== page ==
I don't want to diminish your motivation or excitement. However you might keep this in mind. Every math operation, +,-,*,/,^ creates a bit more error. If you only do a small number of those operations then you only get a small amount of additional error. If you do lots and lots and lots of those operations you get more and more and more error. Fractal calculations do few operations in some places. Those places are almost always a single simple color. Fractal calculations do vast vast numbers of operations in some places. Those places are almost always where the complicated patterns and colors appear. Thus I propose that it is possible that almost everything about fractals is little or nothing more than a graphical display of floating point calculation error. There is a lot more that could be written to support this, but this is probably long enough already and saying anything against the myth of fractals is perhaps a lost cause anyway.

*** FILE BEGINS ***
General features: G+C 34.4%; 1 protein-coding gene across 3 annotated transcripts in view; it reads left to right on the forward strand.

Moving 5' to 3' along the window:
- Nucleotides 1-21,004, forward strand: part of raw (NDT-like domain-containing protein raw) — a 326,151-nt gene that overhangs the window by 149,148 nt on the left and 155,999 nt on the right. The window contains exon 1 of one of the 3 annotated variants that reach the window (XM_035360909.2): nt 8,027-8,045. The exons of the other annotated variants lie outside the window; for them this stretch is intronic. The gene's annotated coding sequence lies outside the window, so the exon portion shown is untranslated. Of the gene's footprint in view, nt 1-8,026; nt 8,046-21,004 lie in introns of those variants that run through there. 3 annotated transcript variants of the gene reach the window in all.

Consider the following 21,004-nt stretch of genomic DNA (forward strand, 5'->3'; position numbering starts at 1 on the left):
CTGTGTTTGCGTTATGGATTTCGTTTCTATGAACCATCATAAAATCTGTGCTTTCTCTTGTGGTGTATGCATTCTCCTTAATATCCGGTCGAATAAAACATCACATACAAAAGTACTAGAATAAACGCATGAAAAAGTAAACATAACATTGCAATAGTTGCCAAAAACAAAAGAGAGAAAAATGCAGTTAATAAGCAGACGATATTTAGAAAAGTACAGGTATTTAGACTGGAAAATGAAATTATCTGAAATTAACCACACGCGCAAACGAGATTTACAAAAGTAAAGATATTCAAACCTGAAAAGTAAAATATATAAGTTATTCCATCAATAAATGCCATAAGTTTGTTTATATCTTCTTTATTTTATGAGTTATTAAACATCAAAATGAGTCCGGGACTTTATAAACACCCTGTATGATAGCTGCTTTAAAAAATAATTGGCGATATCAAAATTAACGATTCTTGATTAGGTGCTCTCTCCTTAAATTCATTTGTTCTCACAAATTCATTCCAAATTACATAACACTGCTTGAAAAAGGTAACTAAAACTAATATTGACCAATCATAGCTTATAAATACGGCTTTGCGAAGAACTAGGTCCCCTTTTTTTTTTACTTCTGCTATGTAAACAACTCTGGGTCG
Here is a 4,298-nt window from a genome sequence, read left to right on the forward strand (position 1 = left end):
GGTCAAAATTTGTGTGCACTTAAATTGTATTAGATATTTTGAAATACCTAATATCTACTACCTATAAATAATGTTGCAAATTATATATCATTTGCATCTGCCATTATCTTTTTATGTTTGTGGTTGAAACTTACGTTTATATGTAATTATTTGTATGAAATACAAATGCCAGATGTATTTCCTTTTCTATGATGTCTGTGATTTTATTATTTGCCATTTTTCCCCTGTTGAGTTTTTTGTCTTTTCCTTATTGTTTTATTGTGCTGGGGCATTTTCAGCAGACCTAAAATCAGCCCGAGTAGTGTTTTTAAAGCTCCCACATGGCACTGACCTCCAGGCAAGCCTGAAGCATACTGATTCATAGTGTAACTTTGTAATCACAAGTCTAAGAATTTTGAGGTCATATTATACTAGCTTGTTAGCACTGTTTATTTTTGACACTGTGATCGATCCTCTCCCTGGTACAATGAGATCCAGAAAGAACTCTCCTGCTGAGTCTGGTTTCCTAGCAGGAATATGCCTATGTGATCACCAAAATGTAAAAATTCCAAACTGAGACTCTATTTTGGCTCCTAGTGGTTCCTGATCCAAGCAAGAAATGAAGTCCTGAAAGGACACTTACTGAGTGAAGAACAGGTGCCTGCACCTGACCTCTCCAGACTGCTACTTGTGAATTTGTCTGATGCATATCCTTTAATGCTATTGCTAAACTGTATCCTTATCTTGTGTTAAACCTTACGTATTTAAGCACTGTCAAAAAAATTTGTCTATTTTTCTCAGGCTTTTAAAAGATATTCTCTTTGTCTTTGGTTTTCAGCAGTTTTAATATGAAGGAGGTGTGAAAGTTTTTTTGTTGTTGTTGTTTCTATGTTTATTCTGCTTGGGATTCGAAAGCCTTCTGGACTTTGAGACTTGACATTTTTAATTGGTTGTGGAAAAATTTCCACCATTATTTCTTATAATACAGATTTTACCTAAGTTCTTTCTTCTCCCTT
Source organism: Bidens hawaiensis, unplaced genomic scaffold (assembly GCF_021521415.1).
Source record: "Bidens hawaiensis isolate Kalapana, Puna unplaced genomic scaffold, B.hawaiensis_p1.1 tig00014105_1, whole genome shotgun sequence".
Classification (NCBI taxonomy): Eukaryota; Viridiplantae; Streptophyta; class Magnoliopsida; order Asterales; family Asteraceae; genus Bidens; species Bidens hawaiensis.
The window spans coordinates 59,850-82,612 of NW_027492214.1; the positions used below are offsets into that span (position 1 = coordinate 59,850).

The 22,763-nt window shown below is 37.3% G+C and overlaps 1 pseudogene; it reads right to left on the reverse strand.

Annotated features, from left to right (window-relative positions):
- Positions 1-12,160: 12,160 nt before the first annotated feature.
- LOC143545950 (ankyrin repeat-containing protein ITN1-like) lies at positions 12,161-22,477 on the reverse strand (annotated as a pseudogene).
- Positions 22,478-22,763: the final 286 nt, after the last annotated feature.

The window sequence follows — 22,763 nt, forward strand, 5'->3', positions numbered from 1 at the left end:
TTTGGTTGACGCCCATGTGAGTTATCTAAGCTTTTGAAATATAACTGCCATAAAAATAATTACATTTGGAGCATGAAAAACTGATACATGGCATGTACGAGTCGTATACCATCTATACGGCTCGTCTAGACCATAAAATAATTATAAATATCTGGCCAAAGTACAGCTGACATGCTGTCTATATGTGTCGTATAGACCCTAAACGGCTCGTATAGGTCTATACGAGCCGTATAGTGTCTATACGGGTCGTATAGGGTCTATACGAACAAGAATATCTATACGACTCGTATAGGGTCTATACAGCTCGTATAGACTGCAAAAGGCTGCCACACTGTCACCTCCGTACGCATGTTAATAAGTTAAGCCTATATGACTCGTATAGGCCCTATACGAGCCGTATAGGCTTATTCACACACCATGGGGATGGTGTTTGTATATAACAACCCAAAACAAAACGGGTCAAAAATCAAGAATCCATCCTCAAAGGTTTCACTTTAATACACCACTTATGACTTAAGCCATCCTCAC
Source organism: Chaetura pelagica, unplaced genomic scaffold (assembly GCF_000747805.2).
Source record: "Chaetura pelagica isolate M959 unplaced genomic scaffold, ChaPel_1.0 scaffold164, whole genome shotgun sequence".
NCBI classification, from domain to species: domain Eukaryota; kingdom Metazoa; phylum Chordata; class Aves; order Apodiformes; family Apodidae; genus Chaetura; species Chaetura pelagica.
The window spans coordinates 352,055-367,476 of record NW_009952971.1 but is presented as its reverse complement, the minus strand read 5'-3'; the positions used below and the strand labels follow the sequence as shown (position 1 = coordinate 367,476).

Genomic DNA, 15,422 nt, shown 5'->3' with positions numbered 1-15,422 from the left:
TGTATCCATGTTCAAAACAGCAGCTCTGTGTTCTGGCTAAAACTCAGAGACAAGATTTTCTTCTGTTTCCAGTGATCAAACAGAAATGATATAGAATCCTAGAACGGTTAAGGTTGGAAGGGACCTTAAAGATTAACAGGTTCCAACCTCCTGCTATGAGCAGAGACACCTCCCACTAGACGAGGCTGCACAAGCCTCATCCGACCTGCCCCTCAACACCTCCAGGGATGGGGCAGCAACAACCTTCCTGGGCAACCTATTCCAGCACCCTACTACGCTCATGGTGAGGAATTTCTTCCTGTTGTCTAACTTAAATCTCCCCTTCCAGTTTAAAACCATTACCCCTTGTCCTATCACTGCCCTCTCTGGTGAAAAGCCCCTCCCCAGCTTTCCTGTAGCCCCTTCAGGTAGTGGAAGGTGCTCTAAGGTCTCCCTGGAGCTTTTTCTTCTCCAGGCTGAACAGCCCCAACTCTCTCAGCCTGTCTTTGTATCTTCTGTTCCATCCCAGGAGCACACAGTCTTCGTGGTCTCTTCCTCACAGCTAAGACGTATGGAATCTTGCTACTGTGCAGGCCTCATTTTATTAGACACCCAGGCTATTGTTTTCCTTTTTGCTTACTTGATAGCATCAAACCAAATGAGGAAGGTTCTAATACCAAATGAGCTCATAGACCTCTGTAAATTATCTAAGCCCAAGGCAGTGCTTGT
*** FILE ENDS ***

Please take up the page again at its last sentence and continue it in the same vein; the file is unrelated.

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    Last edited: Jan 7, 2013
  24. Jan 7, 2013 #23
    a. I'm afraid I don't know of any specialized fractal programs - Googling should give you a list.
    b. Yes, see image below. It makes use of a short function mono2colr (not displayed) that indexes the count into a colour map. Note that I've changed the function to raise z to the cube root of a for this example - gives it a slightly Escher look, IMO.
    c. Yes, Bill Simpson has already answered this one.


    Attached Files:

  25. Jan 9, 2013 #24
    Bill, like I said, I don't know anything about computer science, so you were correct about your assumptions. When I get the chance, I'm going to invest in the Mathematica student edition and continue to play around with these fractals (and maybe one day write an award winning essay!).